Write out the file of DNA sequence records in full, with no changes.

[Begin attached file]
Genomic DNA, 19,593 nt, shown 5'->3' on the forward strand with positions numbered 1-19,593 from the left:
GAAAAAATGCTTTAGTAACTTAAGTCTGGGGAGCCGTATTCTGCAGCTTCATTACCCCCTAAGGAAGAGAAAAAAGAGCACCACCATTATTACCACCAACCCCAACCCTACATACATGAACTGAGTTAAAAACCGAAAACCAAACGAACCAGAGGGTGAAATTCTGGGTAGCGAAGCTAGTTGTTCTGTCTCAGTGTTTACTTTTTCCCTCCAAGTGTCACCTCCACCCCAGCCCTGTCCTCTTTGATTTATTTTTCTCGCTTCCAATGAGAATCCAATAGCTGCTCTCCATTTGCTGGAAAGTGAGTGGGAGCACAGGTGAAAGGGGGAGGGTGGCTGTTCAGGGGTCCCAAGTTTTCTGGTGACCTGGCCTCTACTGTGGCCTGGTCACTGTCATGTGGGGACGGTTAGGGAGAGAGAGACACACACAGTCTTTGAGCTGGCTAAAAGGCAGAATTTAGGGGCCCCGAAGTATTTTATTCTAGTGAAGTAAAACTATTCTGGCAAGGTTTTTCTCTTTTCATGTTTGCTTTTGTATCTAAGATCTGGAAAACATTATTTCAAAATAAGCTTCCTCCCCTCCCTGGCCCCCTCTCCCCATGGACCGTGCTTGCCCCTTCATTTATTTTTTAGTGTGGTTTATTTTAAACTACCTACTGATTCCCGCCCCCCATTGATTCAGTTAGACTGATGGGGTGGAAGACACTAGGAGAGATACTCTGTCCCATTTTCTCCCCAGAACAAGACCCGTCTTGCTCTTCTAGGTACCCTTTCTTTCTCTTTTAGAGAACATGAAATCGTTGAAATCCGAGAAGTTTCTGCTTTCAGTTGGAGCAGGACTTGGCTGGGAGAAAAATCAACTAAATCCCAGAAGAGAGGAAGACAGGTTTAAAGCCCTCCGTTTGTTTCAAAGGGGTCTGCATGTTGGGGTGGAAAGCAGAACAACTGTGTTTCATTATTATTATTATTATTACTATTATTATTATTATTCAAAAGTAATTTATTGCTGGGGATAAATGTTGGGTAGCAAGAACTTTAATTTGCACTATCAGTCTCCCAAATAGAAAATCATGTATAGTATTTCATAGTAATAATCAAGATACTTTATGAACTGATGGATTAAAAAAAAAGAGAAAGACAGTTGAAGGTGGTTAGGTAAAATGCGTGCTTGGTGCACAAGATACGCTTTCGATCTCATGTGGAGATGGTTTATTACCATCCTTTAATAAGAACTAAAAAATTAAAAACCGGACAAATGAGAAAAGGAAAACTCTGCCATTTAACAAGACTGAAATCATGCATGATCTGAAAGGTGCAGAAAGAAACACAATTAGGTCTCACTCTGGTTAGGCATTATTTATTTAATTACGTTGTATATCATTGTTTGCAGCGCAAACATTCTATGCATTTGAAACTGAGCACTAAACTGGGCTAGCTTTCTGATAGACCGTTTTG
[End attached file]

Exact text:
Genomic DNA, 19,593 nt, shown 5'->3' on the forward strand with positions numbered 1-19,593 from the left:
GAAAAAATGCTTTAGTAACTTAAGTCTGGGGAGCCGTATTCTGCAGCTTCATTACCCCCTAAGGAAGAGAAAAAAGAGCACCACCATTATTACCACCAACCCCAACCCTACATACATGAACTGAGTTAAAAACCGAAAACCAAACGAACCAGAGGGTGAAATTCTGGGTAGCGAAGCTAGTTGTTCTGTCTCAGTGTTTACTTTTTCCCTCCAAGTGTCACCTCCACCCCAGCCCTGTCCTCTTTGATTTATTTTTCTCGCTTCCAATGAGAATCCAATAGCTGCTCTCCATTTGCTGGAAAGTGAGTGGGAGCACAGGTGAAAGGGGGAGGGTGGCTGTTCAGGGGTCCCAAGTTTTCTGGTGACCTGGCCTCTACTGTGGCCTGGTCACTGTCATGTGGGGACGGTTAGGGAGAGAGAGACACACACAGTCTTTGAGCTGGCTAAAAGGCAGAATTTAGGGGCCCCGAAGTATTTTATTCTAGTGAAGTAAAACTATTCTGGCAAGGTTTTTCTCTTTTCATGTTTGCTTTTGTATCTAAGATCTGGAAAACATTATTTCAAAATAAGCTTCCTCCCCTCCCTGGCCCCCTCTCCCCATGGACCGTGCTTGCCCCTTCATTTATTTTTTAGTGTGGTTTATTTTAAACTACCTACTGATTCCCGCCCCCCATTGATTCAGTTAGACTGATGGGGTGGAAGACACTAGGAGAGATACTCTGTCCCATTTTCTCCCCAGAACAAGACCCGTCTTGCTCTTCTAGGTACCCTTTCTTTCTCTTTTAGAGAACATGAAATCGTTGAAATCCGAGAAGTTTCTGCTTTCAGTTGGAGCAGGACTTGGCTGGGAGAAAAATCAACTAAATCCCAGAAGAGAGGAAGACAGGTTTAAAGCCCTCCGTTTGTTTCAAAGGGGTCTGCATGTTGGGGTGGAAAGCAGAACAACTGTGTTTCATTATTATTATTATTATTACTATTATTATTATTATTCAAAAGTAATTTATTGCTGGGGATAAATGTTGGGTAGCAAGAACTTTAATTTGCACTATCAGTCTCCCAAATAGAAAATCATGTATAGTATTTCATAGTAATAATCAAGATACTTTATGAACTGATGGATTAAAAAAAAAGAGAAAGACAGTTGAAGGTGGTTAGGTAAAATGCGTGCTTGGTGCACAAGATACGCTTTCGATCTCATGTGGAGATGGTTTATTACCATCCTTTAATAAGAACTAAAAAATTAAAAACCGGACAAATGAGAAAAGGAAAACTCTGCCATTTAACAAGACTGAAATCATGCATGATCTGAAAGGTGCAGAAAGAAACACAATTAGGTCTCACTCTGGTTAGGCATTATTTATTTAATTACGTTGTATATCATTGTTTGCAGCGCAAACATTCTATGCATTTGAAACTGAGCACTAAACTGGGCTAGCTTTCTGATAGACCGTTTTG